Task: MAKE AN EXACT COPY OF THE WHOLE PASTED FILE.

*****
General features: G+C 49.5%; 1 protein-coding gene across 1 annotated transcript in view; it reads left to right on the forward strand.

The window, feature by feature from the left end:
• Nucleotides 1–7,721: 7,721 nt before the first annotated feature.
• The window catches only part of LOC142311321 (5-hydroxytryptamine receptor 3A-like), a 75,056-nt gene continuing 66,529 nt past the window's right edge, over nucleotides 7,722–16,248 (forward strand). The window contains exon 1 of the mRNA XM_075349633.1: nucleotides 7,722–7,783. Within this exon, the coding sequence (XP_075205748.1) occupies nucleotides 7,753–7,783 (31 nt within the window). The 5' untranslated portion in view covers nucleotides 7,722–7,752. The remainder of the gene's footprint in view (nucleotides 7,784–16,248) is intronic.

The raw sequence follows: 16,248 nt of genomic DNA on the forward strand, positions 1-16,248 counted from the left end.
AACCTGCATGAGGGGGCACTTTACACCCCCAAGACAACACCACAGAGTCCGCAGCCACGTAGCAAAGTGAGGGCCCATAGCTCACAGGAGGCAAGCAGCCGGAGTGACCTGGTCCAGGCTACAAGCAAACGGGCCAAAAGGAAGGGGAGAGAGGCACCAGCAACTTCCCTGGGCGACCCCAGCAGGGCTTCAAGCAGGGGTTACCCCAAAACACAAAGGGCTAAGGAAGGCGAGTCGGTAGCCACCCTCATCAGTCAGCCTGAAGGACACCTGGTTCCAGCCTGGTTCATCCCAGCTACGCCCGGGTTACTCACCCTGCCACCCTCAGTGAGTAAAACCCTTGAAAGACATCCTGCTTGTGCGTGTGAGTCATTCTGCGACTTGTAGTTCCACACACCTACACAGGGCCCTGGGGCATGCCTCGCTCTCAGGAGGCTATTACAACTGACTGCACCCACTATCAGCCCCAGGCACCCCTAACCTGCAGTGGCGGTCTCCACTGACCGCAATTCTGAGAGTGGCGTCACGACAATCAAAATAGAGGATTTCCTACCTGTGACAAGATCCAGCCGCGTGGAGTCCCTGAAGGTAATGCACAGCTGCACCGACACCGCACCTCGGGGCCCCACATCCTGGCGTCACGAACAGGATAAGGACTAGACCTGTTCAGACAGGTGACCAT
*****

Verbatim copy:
General features: G+C 49.5%; 1 protein-coding gene across 1 annotated transcript in view; it reads left to right on the forward strand.

The window, feature by feature from the left end:
• Nucleotides 1–7,721: 7,721 nt before the first annotated feature.
• The window catches only part of LOC142311321 (5-hydroxytryptamine receptor 3A-like), a 75,056-nt gene continuing 66,529 nt past the window's right edge, over nucleotides 7,722–16,248 (forward strand). The window contains exon 1 of the mRNA XM_075349633.1: nucleotides 7,722–7,783. Within this exon, the coding sequence (XP_075205748.1) occupies nucleotides 7,753–7,783 (31 nt within the window). The 5' untranslated portion in view covers nucleotides 7,722–7,752. The remainder of the gene's footprint in view (nucleotides 7,784–16,248) is intronic.

The raw sequence follows: 16,248 nt of genomic DNA on the forward strand, positions 1-16,248 counted from the left end.
AACCTGCATGAGGGGGCACTTTACACCCCCAAGACAACACCACAGAGTCCGCAGCCACGTAGCAAAGTGAGGGCCCATAGCTCACAGGAGGCAAGCAGCCGGAGTGACCTGGTCCAGGCTACAAGCAAACGGGCCAAAAGGAAGGGGAGAGAGGCACCAGCAACTTCCCTGGGCGACCCCAGCAGGGCTTCAAGCAGGGGTTACCCCAAAACACAAAGGGCTAAGGAAGGCGAGTCGGTAGCCACCCTCATCAGTCAGCCTGAAGGACACCTGGTTCCAGCCTGGTTCATCCCAGCTACGCCCGGGTTACTCACCCTGCCACCCTCAGTGAGTAAAACCCTTGAAAGACATCCTGCTTGTGCGTGTGAGTCATTCTGCGACTTGTAGTTCCACACACCTACACAGGGCCCTGGGGCATGCCTCGCTCTCAGGAGGCTATTACAACTGACTGCACCCACTATCAGCCCCAGGCACCCCTAACCTGCAGTGGCGGTCTCCACTGACCGCAATTCTGAGAGTGGCGTCACGACAATCAAAATAGAGGATTTCCTACCTGTGACAAGATCCAGCCGCGTGGAGTCCCTGAAGGTAATGCACAGCTGCACCGACACCGCACCTCGGGGCCCCACATCCTGGCGTCACGAACAGGATAAGGACTAGACCTGTTCAGACAGGTGACCAT